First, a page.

This article includes a list of references, related reading or external links, but its sources remain unclear because it lacks inline citations. (January 2016) (Learn how and when to remove this template message)
Rematerialization or remat is a compiler optimization which saves time by recomputing a value instead of loading it from memory. It is typically tightly integrated with register allocation, where it is used as an alternative to spilling registers to memory. It was conceived by Gregory Chaitin, Marc Auslander, Ashok Chandra, John Cocke, Martin Hopkins and Peter Markstein and implemented in the Pl.8 compiler for the 801 Minicomputer in the late 1970s. Later improvements were made by Preston Briggs, Keith D. Cooper, and Linda Torczon in 1992.
Traditional optimizations such as common subexpression elimination and loop invariant hoisting often focus on eliminating redundant computation. Since computation requires CPU cycles, this is usually a good thing, but it has the potentially devastating side effect that it can increase the live ranges of variables and create many new variables, resulting in spills during register allocation. Rematerialization is nearly the opposite: it decreases register pressure by increasing the amount of CPU computation. To avoid adding more computation time than necessary, rematerialization is done only when the compiler can be confident that it will be of benefit — that is, when a register spill to memory would otherwise occur.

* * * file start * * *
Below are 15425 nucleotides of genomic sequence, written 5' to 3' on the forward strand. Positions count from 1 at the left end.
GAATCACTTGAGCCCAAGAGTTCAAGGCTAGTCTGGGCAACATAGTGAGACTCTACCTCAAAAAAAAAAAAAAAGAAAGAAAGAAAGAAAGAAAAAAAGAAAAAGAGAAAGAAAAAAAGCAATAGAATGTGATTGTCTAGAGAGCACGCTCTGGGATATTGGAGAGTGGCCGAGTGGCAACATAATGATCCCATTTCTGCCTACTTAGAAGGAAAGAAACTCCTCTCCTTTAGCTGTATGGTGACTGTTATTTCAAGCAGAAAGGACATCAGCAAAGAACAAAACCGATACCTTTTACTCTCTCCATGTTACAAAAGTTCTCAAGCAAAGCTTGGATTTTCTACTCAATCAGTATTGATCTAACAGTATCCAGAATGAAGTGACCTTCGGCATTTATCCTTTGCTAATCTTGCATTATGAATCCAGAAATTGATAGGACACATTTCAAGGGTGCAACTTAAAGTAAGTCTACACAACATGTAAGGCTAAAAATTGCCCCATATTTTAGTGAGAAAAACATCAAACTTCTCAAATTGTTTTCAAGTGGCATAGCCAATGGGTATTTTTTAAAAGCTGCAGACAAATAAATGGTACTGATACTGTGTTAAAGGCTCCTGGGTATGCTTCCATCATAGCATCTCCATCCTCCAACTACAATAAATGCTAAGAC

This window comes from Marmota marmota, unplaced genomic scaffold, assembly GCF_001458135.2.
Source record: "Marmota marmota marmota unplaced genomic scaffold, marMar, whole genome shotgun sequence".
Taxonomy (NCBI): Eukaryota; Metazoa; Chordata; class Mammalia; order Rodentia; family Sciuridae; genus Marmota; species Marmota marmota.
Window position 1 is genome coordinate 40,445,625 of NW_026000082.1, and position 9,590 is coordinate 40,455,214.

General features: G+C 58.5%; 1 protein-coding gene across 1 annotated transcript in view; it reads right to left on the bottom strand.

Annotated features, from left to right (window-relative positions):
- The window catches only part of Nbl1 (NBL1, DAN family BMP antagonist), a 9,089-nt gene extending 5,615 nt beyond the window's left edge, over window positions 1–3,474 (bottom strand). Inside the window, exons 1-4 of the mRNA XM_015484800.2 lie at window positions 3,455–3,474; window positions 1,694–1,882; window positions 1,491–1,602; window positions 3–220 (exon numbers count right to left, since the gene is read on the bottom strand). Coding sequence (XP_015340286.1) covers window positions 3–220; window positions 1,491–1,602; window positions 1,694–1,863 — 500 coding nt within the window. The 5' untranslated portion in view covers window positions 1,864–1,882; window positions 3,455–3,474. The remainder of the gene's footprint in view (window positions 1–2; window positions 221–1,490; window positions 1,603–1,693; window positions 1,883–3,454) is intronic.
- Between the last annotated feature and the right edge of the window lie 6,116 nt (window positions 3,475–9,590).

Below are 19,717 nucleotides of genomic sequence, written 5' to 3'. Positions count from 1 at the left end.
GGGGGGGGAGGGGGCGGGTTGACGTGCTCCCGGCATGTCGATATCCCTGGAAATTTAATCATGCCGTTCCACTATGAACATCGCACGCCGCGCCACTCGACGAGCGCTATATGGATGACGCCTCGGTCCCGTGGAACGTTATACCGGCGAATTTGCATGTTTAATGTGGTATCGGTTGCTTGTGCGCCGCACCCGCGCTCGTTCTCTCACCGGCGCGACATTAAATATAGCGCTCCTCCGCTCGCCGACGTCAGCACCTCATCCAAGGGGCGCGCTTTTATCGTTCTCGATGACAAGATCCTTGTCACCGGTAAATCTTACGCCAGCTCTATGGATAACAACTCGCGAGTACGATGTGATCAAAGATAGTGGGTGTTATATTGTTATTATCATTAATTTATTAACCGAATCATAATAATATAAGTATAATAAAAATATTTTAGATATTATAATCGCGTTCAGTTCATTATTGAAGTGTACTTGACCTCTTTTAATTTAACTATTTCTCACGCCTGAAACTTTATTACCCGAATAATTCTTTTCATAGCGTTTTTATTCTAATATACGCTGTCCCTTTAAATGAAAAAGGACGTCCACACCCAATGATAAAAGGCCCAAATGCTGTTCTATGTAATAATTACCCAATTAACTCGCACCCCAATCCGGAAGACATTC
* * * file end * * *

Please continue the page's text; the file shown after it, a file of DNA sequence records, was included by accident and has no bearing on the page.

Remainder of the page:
Rematerialization works by keeping track of the expression used to compute each variable, using the concept of available expressions. Sometimes the variables used to compute a value are modified, and so can no longer be used to rematerialize that value. The expression is then said to no longer be available. Other criteria must also be fulfilled, for example a maximum complexity on the expression used to rematerialize the value; it would do no good to rematerialize a value using a complex computation that takes more time than a load. Usually the expression must also have no side effects.
- Chaitin, Gregory, Marc Auslander, Ashok Chandra, John Cocke, Martin Hopkins, and Peter Markstein. "Register Allocation Via Coloring, Computer Languages, Vol. 6, No. 1, 1981, pp. 47-57"
- P. Briggs, K. D. Cooper, and L. Torczon. Rematerialization. Proceedings of the SIGPLAN 92 Conference on Programming Language Design and Implementation, SIGPLAN Notices 27(7), p.311-321. July 1992. The CiteSeer page for the original paper.
- Mukta Punjabi. Register Rematerialization in GCC. Discusses gcc's implementation of rematerialization.